Trying to find out about the costs of distance education is of the most popular of the Frequently Asked Questions. Unfortunately, the answers to the question are neither simple, clear-cut, or even easily determined. Just as there is no "typical" distance education course, program or presentation, there is no single factor which determines distance education costs. Content, equipment, telecommunication charges, instructional costs, design factors, and a myriad of other elements must all be examined before "the" cost of distance education can be even attempted to be identified.
A brief listing of some articles and web references are supplied on a new section of the Distance Education Clearinghouse. This list of sources is just a beginning, and can be found at:
Whereas there is no shortage of journal articles and web references to other aspects of distance education, a search of the literature for relevant articles for costs produces less than anticipated. A brief search can easily produce 500 or 600 articles on distance education, but extensive search found only a handful on costs. Some articles touch upon the question of whether or not distance education is cost effective, others discuss costs to students, or what effect distance education courses will have on tuition and fees. However, cold hard facts about what it actually costs to design, develop, and deliver distance education are limited.
If you know of some relevant articles or references, or if you are involved in a cost study or research project, please let me know. The Clearinghouse's resources on this topic will continue to develop as more information about costs is identified and listed.
Distance Education Clearinghouse
Information Resources Manager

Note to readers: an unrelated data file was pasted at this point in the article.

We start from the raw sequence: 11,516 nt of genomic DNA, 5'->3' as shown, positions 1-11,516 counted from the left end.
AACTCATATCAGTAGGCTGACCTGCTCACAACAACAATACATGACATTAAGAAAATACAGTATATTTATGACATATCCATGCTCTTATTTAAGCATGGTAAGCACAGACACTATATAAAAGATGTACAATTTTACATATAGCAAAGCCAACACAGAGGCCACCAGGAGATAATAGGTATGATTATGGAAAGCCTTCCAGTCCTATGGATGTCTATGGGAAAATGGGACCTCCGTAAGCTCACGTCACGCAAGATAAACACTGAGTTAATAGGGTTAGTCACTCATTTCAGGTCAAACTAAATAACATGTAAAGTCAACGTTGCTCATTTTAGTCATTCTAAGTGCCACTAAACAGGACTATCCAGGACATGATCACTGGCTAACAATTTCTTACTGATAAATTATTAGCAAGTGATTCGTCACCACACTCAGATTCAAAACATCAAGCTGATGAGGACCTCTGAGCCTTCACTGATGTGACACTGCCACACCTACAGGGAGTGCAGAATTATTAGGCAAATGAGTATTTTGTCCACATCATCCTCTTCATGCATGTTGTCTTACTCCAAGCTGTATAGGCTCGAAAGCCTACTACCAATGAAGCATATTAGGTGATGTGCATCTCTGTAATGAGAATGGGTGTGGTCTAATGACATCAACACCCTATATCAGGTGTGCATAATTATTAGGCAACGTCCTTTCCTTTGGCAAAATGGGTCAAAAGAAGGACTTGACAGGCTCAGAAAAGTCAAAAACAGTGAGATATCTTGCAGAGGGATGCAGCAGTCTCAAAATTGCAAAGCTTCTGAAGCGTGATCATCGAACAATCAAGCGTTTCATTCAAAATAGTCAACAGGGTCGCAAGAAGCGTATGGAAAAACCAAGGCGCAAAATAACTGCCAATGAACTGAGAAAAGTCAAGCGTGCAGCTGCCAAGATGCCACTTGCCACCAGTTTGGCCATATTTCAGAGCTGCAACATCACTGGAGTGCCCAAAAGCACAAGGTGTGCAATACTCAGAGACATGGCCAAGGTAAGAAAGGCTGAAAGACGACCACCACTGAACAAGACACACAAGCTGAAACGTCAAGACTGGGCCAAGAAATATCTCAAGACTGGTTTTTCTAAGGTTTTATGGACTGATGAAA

Instructional Communications Systems
(ICS) University of Wisconsin-Extension
WATF Grant Awards Issued
(Jodi L. Gorski, WATF Administrative Assistant)
The Wisconsin Advanced Telecommunications Foundation (WATF) Board of Directors announces its cash and in-kind awards: $324,848 in cash grants and $83,374 in in-kind grant to:
Higher Education - Lincoln County UW-Extension - $30,550 cash to develop a centralized information source for family and youth resources/services for Lincoln County residents. Access to this information will be via a web site and kiosks located in communities in the county.
Government - Pierce County Public Health - $49,340 cash to increase employee access to efficient and reliable sources of health information through both an automated records system and a geographical mapping system.
Government - Verona Police Department - $17,921 in-kind to establish an ElderWatch program for senior citizens, in which they would be contacted each day to be sure they are safe and well.
Public K-12 - Waunakee Community School District - $50,000 cash, $5,000 in-kind. More Tech...Less Text - to provide funds for classroom technology and infrastructure to support increased opportunities for students in a "technology rich" classroom.
Public K-12 - Lancaster Community Schools - $11,000 in-kind for hardware, software and curriculum to teach Internet publishing including web pages and interactive web forms to Tech Ed students at Lancaster middle school.
Public K-12 - La Crosse School District - $45,206 cash, $9,685 in-kind to provide a connection to the classroom for students who are homebound due to serious injury or illness via video communications.